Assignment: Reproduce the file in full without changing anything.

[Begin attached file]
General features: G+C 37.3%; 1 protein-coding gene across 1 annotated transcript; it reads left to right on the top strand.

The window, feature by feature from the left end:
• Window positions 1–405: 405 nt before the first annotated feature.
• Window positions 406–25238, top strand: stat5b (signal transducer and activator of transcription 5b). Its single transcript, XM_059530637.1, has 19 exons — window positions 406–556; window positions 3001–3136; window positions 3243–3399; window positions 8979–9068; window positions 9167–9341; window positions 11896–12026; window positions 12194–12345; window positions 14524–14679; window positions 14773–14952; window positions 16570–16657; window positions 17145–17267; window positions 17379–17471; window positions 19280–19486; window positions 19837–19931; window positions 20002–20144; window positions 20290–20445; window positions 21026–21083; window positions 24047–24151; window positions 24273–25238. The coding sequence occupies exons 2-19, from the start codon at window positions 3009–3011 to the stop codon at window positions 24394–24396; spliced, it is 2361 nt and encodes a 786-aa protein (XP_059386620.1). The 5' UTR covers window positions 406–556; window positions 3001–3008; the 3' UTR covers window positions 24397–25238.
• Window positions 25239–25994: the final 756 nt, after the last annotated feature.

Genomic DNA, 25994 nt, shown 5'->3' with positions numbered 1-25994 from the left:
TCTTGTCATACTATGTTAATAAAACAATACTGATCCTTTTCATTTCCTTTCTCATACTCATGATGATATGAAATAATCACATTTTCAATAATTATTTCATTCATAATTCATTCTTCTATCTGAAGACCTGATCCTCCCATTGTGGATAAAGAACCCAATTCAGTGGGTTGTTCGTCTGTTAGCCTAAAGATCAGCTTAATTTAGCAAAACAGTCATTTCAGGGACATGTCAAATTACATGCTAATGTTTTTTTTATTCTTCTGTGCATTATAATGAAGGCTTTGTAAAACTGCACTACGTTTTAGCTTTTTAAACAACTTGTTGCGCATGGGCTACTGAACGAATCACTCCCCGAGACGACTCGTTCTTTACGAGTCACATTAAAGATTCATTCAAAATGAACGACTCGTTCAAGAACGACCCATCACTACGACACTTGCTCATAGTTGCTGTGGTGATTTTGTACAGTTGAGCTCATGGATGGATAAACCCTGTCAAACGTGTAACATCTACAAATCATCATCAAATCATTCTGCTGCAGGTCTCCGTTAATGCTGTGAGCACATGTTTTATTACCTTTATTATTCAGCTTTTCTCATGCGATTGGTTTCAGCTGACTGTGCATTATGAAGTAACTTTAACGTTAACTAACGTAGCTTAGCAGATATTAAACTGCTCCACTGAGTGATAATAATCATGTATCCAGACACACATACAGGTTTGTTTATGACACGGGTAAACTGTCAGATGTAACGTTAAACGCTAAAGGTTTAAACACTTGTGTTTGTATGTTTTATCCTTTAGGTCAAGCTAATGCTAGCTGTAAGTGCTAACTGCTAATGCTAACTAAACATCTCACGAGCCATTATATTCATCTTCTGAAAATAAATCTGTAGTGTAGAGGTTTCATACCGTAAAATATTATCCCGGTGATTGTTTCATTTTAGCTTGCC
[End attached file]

General features: G+C 37.3%; 1 protein-coding gene across 1 annotated transcript; it reads left to right on the top strand.

The window, feature by feature from the left end:
• Window positions 1–405: 405 nt before the first annotated feature.
• Window positions 406–25238, top strand: stat5b (signal transducer and activator of transcription 5b). Its single transcript, XM_059530637.1, has 19 exons — window positions 406–556; window positions 3001–3136; window positions 3243–3399; window positions 8979–9068; window positions 9167–9341; window positions 11896–12026; window positions 12194–12345; window positions 14524–14679; window positions 14773–14952; window positions 16570–16657; window positions 17145–17267; window positions 17379–17471; window positions 19280–19486; window positions 19837–19931; window positions 20002–20144; window positions 20290–20445; window positions 21026–21083; window positions 24047–24151; window positions 24273–25238. The coding sequence occupies exons 2-19, from the start codon at window positions 3009–3011 to the stop codon at window positions 24394–24396; spliced, it is 2361 nt and encodes a 786-aa protein (XP_059386620.1). The 5' UTR covers window positions 406–556; window positions 3001–3008; the 3' UTR covers window positions 24397–25238.
• Window positions 25239–25994: the final 756 nt, after the last annotated feature.

Genomic DNA, 25994 nt, shown 5'->3' with positions numbered 1-25994 from the left:
TCTTGTCATACTATGTTAATAAAACAATACTGATCCTTTTCATTTCCTTTCTCATACTCATGATGATATGAAATAATCACATTTTCAATAATTATTTCATTCATAATTCATTCTTCTATCTGAAGACCTGATCCTCCCATTGTGGATAAAGAACCCAATTCAGTGGGTTGTTCGTCTGTTAGCCTAAAGATCAGCTTAATTTAGCAAAACAGTCATTTCAGGGACATGTCAAATTACATGCTAATGTTTTTTTTATTCTTCTGTGCATTATAATGAAGGCTTTGTAAAACTGCACTACGTTTTAGCTTTTTAAACAACTTGTTGCGCATGGGCTACTGAACGAATCACTCCCCGAGACGACTCGTTCTTTACGAGTCACATTAAAGATTCATTCAAAATGAACGACTCGTTCAAGAACGACCCATCACTACGACACTTGCTCATAGTTGCTGTGGTGATTTTGTACAGTTGAGCTCATGGATGGATAAACCCTGTCAAACGTGTAACATCTACAAATCATCATCAAATCATTCTGCTGCAGGTCTCCGTTAATGCTGTGAGCACATGTTTTATTACCTTTATTATTCAGCTTTTCTCATGCGATTGGTTTCAGCTGACTGTGCATTATGAAGTAACTTTAACGTTAACTAACGTAGCTTAGCAGATATTAAACTGCTCCACTGAGTGATAATAATCATGTATCCAGACACACATACAGGTTTGTTTATGACACGGGTAAACTGTCAGATGTAACGTTAAACGCTAAAGGTTTAAACACTTGTGTTTGTATGTTTTATCCTTTAGGTCAAGCTAATGCTAGCTGTAAGTGCTAACTGCTAATGCTAACTAAACATCTCACGAGCCATTATATTCATCTTCTGAAAATAAATCTGTAGTGTAGAGGTTTCATACCGTAAAATATTATCCCGGTGATTGTTTCATTTTAGCTTGCC